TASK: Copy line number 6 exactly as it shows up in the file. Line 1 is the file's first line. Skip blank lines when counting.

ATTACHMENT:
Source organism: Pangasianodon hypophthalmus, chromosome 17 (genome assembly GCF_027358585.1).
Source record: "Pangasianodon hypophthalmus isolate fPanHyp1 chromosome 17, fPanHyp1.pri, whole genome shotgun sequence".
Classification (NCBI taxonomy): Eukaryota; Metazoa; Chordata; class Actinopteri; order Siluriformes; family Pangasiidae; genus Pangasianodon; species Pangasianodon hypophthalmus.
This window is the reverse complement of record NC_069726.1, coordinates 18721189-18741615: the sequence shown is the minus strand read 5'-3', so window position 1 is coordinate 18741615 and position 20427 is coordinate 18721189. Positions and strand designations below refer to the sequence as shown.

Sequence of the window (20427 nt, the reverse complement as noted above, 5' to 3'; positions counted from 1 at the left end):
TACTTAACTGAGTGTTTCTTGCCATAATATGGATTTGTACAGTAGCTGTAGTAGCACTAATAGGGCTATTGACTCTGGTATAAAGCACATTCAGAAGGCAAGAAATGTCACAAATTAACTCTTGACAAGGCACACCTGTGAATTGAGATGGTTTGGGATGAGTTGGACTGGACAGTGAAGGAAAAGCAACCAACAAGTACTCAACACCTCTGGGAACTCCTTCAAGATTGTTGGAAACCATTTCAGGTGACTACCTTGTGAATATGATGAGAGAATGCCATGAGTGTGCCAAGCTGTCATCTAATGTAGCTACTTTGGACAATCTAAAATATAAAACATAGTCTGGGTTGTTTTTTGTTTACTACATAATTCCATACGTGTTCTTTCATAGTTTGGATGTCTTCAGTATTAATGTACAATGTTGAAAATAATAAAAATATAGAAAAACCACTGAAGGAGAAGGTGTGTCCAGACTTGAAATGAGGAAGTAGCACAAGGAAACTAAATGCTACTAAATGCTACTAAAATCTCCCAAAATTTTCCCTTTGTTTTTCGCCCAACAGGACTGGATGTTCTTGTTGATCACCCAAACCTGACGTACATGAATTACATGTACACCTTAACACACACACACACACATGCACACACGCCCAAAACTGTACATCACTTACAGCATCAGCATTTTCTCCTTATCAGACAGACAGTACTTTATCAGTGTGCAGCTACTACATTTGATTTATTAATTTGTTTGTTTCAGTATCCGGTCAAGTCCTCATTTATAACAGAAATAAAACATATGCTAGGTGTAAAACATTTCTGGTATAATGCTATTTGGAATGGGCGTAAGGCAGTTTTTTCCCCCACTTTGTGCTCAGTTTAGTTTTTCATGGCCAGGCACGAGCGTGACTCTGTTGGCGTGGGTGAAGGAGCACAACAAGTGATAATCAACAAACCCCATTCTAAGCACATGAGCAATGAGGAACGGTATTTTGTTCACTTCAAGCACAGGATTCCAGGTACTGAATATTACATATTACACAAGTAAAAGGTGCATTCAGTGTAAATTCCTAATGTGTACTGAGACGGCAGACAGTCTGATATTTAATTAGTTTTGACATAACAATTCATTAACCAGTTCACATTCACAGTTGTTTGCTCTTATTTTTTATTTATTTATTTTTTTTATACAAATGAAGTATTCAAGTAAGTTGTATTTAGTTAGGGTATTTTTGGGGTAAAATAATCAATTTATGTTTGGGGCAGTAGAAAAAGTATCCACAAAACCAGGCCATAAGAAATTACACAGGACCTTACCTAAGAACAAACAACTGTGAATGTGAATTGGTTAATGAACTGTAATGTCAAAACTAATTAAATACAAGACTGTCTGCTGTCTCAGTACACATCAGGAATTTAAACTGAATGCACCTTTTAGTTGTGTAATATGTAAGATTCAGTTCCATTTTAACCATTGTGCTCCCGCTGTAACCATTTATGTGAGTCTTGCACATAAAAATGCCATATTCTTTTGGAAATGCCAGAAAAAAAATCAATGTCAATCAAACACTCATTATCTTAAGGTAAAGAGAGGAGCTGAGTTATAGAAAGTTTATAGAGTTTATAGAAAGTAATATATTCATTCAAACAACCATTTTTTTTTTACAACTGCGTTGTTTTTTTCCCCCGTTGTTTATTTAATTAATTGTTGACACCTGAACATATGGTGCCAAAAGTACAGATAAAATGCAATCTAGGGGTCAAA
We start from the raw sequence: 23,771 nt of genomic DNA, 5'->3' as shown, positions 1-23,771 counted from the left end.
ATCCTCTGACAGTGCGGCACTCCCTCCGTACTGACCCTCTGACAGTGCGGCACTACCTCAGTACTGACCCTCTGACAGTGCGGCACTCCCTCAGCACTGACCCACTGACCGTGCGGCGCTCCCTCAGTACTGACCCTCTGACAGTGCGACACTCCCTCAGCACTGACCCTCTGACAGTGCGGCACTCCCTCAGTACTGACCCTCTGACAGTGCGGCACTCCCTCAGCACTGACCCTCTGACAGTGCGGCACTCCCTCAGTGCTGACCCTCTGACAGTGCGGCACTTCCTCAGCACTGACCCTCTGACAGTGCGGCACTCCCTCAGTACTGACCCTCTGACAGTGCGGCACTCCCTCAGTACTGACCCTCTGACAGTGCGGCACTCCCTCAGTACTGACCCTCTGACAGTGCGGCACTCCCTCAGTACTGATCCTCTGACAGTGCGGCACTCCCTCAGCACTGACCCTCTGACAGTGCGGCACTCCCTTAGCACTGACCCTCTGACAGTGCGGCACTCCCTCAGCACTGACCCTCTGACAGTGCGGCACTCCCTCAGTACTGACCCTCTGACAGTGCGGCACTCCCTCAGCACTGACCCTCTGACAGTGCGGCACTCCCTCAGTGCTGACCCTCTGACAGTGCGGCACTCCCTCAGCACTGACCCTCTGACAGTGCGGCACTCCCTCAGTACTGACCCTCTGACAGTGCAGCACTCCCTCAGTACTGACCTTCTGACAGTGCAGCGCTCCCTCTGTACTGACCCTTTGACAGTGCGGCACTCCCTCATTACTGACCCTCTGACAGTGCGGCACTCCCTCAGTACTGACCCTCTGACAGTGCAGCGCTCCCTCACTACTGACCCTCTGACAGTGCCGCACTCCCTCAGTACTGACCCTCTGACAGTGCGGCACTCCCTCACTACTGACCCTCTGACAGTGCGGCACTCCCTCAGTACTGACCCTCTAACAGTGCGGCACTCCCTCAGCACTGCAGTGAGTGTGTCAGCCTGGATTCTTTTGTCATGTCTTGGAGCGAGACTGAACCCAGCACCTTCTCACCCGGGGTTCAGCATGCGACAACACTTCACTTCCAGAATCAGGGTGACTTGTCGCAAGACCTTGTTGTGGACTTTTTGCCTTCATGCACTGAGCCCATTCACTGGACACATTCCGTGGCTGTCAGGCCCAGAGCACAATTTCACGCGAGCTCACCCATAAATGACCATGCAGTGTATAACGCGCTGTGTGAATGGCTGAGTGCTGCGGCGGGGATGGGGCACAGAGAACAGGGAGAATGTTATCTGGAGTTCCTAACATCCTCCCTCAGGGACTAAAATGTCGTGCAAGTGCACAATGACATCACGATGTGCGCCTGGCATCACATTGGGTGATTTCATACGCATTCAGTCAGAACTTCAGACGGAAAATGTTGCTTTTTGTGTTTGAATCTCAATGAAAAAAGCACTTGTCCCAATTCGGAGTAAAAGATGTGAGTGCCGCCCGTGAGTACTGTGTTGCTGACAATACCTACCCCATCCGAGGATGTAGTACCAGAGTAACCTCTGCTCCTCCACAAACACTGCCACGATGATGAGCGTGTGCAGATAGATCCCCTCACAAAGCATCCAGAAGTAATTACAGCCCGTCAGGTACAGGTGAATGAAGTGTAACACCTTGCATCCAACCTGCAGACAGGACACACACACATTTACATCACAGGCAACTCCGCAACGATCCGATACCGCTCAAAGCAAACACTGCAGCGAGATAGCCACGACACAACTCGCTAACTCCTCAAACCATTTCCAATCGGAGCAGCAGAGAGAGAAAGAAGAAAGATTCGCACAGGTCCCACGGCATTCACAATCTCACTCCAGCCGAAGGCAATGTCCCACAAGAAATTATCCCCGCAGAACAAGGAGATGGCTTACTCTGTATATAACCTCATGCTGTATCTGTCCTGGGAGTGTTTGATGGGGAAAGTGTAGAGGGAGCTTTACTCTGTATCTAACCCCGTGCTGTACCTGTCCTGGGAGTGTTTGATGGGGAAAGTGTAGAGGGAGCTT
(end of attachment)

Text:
TACTTAACTGAGTGTTTCTTGCCATAATATGGATTTGTACAGTAGCTGTAGTAGCACTAATAGGGCTATTGACTCTGGTATAAAGCACATTCAGAAGGCAAGAAATGTCACAAATTAACTCTTGACAAGGCACACCTGTGAATTGAGATGGTTTGGGATGAGTTGGACTGGACAGTGAAGGAAAAGCAACCAACAAGTACTCAACACCTCTGGGAACTCCTTCAAGATTGTTGGAAACCATTTCAGGTGACTACCTTGTGAATATGATGAGAGAATGCCATGAGTGTGCCAAGCTGTCATCTAATGTAGCTACTTTGGACAATCTAAAATATAAAACATAGTCTGGGTTGTTTTTTGTTTACTACATAATTCCATACGTGTTCTTTCATAGTTTGGATGTCTTCAGTATTAATGTACAATGTTGAAAATAATAAAAATATAGAAAAACCACTGAAGGAGAAGGTGTGTCCAGACTTGAAATGAGGAAGTAGCACAAGGAAACTAAATGCTACTAAATGCTACTAAAATCTCCCAAAATTTTCCCTTTGTTTTTCGCCCAACAGGACTGGATGTTCTTGTTGATCACCCAAACCTGACGTACATGAATTACATGTACACCTTAACACACACACACACACATGCACACACGCCCAAAACTGTACATCACTTACAGCATCAGCATTTTCTCCTTATCAGACAGACAGTACTTTATCAGTGTGCAGCTACTACATTTGATTTATTAATTTGTTTGTTTCAGTATCCGGTCAAGTCCTCATTTATAACAGAAATAAAACATATGCTAGGTGTAAAACATTTCTGGTATAATGCTATTTGGAATGGGCGTAAGGCAGTTTTTTCCCCCACTTTGTGCTCAGTTTAGTTTTTCATGGCCAGGCACGAGCGTGACTCTGTTGGCGTGGGTGAAGGAGCACAACAAGTGATAATCAACAAACCCCATTCTAAGCACATGAGCAATGAGGAACGGTATTTTGTTCACTTCAAGCACAGGATTCCAGGTACTGAATATTACATATTACACAAGTAAAAGGTGCATTCAGTGTAAATTCCTAATGTGTACTGAGACGGCAGACAGTCTGATATTTAATTAGTTTTGACATAACAATTCATTAACCAGTTCACATTCACAGTTGTTTGCTCTTATTTTTTATTTATTTATTTTTTTTATACAAATGAAGTATTCAAGTAAGTTGTATTTAGTTAGGGTATTTTTGGGGTAAAATAATCAATTTATGTTTGGGGCAGTAGAAAAAGTATCCACAAAACCAGGCCATAAGAAATTACACAGGACCTTACCTAAGAACAAACAACTGTGAATGTGAATTGGTTAATGAACTGTAATGTCAAAACTAATTAAATACAAGACTGTCTGCTGTCTCAGTACACATCAGGAATTTAAACTGAATGCACCTTTTAGTTGTGTAATATGTAAGATTCAGTTCCATTTTAACCATTGTGCTCCCGCTGTAACCATTTATGTGAGTCTTGCACATAAAAATGCCATATTCTTTTGGAAATGCCAGAAAAAAAATCAATGTCAATCAAACACTCATTATCTTAAGGTAAAGAGAGGAGCTGAGTTATAGAAAGTTTATAGAGTTTATAGAAAGTAATATATTCATTCAAACAACCATTTTTTTTTTACAACTGCGTTGTTTTTTTCCCCCGTTGTTTATTTAATTAATTGTTGACACCTGAACATATGGTGCCAAAAGTACAGATAAAATGCAATCTAGGGGTCAAA